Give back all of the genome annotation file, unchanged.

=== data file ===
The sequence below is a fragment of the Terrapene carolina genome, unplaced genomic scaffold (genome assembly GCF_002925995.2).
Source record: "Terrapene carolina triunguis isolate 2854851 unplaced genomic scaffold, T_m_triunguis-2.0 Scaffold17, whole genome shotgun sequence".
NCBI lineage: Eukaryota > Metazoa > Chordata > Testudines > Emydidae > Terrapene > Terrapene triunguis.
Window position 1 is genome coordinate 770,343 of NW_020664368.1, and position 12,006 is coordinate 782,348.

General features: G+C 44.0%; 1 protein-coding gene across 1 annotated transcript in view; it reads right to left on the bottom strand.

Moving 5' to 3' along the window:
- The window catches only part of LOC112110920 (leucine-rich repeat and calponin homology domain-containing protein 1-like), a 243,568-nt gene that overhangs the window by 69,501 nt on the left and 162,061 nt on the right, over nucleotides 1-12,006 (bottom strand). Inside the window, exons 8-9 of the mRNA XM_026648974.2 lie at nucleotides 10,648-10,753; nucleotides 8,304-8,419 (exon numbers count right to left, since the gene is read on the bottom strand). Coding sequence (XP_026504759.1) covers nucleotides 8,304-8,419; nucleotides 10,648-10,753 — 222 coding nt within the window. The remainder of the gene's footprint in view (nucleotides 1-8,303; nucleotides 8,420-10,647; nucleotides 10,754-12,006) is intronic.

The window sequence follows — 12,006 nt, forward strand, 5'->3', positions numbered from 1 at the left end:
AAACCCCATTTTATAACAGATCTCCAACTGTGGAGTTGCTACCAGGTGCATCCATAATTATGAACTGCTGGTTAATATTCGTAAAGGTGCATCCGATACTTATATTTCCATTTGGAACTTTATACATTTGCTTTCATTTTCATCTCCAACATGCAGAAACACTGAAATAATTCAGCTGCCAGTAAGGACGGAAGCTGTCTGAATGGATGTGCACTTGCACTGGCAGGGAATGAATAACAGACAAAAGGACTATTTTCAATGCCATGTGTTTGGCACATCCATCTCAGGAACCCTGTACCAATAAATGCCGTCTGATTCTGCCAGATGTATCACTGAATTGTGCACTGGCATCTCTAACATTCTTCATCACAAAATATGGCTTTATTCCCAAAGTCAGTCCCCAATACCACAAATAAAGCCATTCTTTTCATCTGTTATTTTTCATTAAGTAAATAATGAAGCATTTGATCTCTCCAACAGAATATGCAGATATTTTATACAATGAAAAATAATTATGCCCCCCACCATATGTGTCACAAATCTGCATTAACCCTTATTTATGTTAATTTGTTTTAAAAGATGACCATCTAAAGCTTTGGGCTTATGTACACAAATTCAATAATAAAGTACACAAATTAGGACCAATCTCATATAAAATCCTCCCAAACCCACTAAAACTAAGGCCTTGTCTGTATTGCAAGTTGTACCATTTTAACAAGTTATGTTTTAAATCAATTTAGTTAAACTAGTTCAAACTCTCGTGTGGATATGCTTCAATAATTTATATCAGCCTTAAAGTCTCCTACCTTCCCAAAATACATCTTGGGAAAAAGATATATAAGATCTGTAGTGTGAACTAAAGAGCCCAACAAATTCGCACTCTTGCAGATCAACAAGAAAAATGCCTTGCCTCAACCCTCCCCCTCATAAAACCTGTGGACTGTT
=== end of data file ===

The sequence below is a fragment of the Terrapene carolina genome, unplaced genomic scaffold (genome assembly GCF_002925995.2).
Source record: "Terrapene carolina triunguis isolate 2854851 unplaced genomic scaffold, T_m_triunguis-2.0 Scaffold17, whole genome shotgun sequence".
NCBI lineage: Eukaryota > Metazoa > Chordata > Testudines > Emydidae > Terrapene > Terrapene triunguis.
Window position 1 is genome coordinate 770,343 of NW_020664368.1, and position 12,006 is coordinate 782,348.

General features: G+C 44.0%; 1 protein-coding gene across 1 annotated transcript in view; it reads right to left on the bottom strand.

Moving 5' to 3' along the window:
- The window catches only part of LOC112110920 (leucine-rich repeat and calponin homology domain-containing protein 1-like), a 243,568-nt gene that overhangs the window by 69,501 nt on the left and 162,061 nt on the right, over nucleotides 1-12,006 (bottom strand). Inside the window, exons 8-9 of the mRNA XM_026648974.2 lie at nucleotides 10,648-10,753; nucleotides 8,304-8,419 (exon numbers count right to left, since the gene is read on the bottom strand). Coding sequence (XP_026504759.1) covers nucleotides 8,304-8,419; nucleotides 10,648-10,753 — 222 coding nt within the window. The remainder of the gene's footprint in view (nucleotides 1-8,303; nucleotides 8,420-10,647; nucleotides 10,754-12,006) is intronic.

The window sequence follows — 12,006 nt, forward strand, 5'->3', positions numbered from 1 at the left end:
AAACCCCATTTTATAACAGATCTCCAACTGTGGAGTTGCTACCAGGTGCATCCATAATTATGAACTGCTGGTTAATATTCGTAAAGGTGCATCCGATACTTATATTTCCATTTGGAACTTTATACATTTGCTTTCATTTTCATCTCCAACATGCAGAAACACTGAAATAATTCAGCTGCCAGTAAGGACGGAAGCTGTCTGAATGGATGTGCACTTGCACTGGCAGGGAATGAATAACAGACAAAAGGACTATTTTCAATGCCATGTGTTTGGCACATCCATCTCAGGAACCCTGTACCAATAAATGCCGTCTGATTCTGCCAGATGTATCACTGAATTGTGCACTGGCATCTCTAACATTCTTCATCACAAAATATGGCTTTATTCCCAAAGTCAGTCCCCAATACCACAAATAAAGCCATTCTTTTCATCTGTTATTTTTCATTAAGTAAATAATGAAGCATTTGATCTCTCCAACAGAATATGCAGATATTTTATACAATGAAAAATAATTATGCCCCCCACCATATGTGTCACAAATCTGCATTAACCCTTATTTATGTTAATTTGTTTTAAAAGATGACCATCTAAAGCTTTGGGCTTATGTACACAAATTCAATAATAAAGTACACAAATTAGGACCAATCTCATATAAAATCCTCCCAAACCCACTAAAACTAAGGCCTTGTCTGTATTGCAAGTTGTACCATTTTAACAAGTTATGTTTTAAATCAATTTAGTTAAACTAGTTCAAACTCTCGTGTGGATATGCTTCAATAATTTATATCAGCCTTAAAGTCTCCTACCTTCCCAAAATACATCTTGGGAAAAAGATATATAAGATCTGTAGTGTGAACTAAAGAGCCCAACAAATTCGCACTCTTGCAGATCAACAAGAAAAATGCCTTGCCTCAACCCTCCCCCTCATAAAACCTGTGGACTGTT